Category: Jesus (Page 1 of 55)

Spiritual Leadership

When a church is selecting its leaders, it needs to look for spiritual leadership, not worldly leadership. The difference between the two is huge. It’s leading by sacrifice and service instead of by authority and power. It’s paramount. If we’re following the example of our Lord Jesus, the Good Shepherd, this is a non-negotiable.

“When you have lifted up the Son of Man, then you will know that I am the one I claim to be and that I do nothing on my own but speak just what the Father has taught me. The one who sent me is with me; he has not left me alone, for I always do what pleases him.” ~John 8:28

Jesus says, in other words, “When you see my dying, when you watch me willingly give up my life for others, you’ll know I am the promised Messiah, the Good Shepherd.” Jesus is always completely surrendered to God’s will. He is doing God’s will in God’s ways. The proof of that is in his willingness to humble himself, to make himself the least important person in the room. To die.

“My food is to do the will of him who sent me and to finish his work.” ~John 4:34

My food, my passion, the thing that sustains me, the thing that motivates me, what keeps me going, my everything – is to do God’s work in God’s ways. My Father sets my agenda and he alone determines how I conduct my ministry: with sacrifice and service and submission. That’s how a shepherd leads. Never by power. Never by authority. It’s spiritual, not worldly.

The mother of James and John tells Jesus to ordain them as rulers next to Jesus in the coming Kingdom. He asks if they can pay the price. She says they can. He knows they can’t. The other disciples are indignant. So Jesus gathers all twelve together and gives them a lesson in the differences between spiritual leadership and worldly leadership.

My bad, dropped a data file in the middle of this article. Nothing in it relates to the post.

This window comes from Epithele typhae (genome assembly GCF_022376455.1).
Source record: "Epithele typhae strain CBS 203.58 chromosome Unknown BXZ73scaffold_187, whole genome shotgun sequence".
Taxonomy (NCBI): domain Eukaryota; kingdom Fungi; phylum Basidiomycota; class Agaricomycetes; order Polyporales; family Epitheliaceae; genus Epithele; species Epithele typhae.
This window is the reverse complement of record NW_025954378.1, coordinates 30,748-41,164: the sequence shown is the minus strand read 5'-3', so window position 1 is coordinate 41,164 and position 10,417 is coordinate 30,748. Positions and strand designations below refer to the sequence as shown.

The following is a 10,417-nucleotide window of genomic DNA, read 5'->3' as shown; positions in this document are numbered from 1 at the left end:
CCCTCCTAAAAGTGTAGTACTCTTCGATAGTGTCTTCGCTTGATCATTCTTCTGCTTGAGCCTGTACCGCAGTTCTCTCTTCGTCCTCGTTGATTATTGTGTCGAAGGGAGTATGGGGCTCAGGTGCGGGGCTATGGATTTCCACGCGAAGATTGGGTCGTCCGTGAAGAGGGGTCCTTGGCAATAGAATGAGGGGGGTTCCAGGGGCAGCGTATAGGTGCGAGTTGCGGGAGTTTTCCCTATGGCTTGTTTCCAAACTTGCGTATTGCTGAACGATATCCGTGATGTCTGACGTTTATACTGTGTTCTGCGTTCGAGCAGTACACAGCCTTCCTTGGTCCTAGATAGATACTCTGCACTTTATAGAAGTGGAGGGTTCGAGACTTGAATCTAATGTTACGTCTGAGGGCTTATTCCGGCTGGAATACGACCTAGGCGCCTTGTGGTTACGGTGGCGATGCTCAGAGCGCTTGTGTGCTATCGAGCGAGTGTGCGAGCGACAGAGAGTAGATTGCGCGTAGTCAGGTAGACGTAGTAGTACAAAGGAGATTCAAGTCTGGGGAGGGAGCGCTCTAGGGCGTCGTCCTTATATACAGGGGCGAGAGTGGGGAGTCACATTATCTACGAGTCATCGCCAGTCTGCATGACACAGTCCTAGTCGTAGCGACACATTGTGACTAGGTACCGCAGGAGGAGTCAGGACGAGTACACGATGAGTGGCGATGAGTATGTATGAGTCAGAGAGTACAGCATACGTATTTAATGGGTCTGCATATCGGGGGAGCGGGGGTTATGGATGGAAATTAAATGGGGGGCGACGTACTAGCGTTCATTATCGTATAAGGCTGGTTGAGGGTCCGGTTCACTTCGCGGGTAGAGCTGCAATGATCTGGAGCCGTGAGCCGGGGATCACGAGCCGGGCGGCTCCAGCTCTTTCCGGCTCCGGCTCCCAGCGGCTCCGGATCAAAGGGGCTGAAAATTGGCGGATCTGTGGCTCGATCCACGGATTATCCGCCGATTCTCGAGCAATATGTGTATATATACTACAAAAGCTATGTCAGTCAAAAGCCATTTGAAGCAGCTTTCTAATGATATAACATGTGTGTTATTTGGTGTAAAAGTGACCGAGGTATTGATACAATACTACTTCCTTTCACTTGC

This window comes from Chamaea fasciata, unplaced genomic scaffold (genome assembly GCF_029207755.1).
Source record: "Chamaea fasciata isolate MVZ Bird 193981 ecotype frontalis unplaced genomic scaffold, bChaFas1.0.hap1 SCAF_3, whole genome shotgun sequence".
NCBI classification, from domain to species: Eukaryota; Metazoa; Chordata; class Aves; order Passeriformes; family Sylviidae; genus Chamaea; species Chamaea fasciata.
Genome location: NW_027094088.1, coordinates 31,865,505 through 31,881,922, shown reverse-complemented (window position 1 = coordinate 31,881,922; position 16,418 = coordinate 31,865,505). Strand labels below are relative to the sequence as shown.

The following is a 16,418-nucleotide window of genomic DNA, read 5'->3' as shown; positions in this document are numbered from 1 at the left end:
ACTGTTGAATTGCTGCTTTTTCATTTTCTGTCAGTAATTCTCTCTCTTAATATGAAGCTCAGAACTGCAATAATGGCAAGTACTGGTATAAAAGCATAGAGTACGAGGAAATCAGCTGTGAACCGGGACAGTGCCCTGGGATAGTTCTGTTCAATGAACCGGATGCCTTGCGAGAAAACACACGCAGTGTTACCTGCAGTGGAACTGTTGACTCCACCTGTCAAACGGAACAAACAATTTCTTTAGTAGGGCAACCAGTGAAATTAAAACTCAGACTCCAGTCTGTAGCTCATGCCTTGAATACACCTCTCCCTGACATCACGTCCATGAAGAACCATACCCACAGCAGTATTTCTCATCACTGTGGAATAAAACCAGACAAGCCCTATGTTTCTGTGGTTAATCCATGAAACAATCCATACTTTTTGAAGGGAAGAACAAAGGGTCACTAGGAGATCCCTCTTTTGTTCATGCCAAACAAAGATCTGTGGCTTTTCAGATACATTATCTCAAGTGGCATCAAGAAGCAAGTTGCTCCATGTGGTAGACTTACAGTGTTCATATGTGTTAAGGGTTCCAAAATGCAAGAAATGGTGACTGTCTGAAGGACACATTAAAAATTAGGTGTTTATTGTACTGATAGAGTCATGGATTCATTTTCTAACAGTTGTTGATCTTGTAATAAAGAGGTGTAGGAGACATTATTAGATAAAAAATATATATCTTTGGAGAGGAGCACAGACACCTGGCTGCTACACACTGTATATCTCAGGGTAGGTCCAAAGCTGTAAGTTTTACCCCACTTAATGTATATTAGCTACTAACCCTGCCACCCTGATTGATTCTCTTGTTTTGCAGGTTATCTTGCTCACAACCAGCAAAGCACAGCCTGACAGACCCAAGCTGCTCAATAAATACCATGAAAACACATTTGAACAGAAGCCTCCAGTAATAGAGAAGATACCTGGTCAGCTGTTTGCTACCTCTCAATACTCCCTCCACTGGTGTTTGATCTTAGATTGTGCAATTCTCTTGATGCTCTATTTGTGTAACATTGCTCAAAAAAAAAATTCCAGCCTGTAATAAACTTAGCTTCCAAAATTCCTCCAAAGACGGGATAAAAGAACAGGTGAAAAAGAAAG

“You know that the rulers of the Gentiles (nations) lord it over them and their high officials exercise authority over them. Not so with you. Instead, whoever wants to become great among you must be your servant, and whoever wants to be first must be your slave – just as the Son of Man did not come to be served, but to serve, and to give his life.” ~Matthew 20:25-28

Jesus is talking about government leaders and business boards and military commanders. The way they lead is not the way we lead. Good shepherds lead from the back of the line, never the front. They lead by washing feet and dying, never by dictating and demanding. No chain of command, no hierarchy, no flow charts. The biblical model of Jesus, the Chief Shepherd, turns all that upside down. It’s the exact opposite of the way the world leads.

We mess this up in the church sometimes when we select worldly leaders as our spiritual leaders. It doesn’t work. Our culture tells us to choose successful men which means men who make a lot of money and dress nicely and drive expensive cars and live in massive houses, men who are leaders in the community, influencers in politics, and members of the board. Don’t do it. That’s exactly the opposite of spiritual leadership.

Peace,

Allan

 

Yeast and Flour and New Creation

Jesus said, “The Kingdom of God is like…” And those listening to him thought, “Kingdom of God! Yes! Power! Force! Strength! Numbers! Asserting our rights! Finally getting our way!”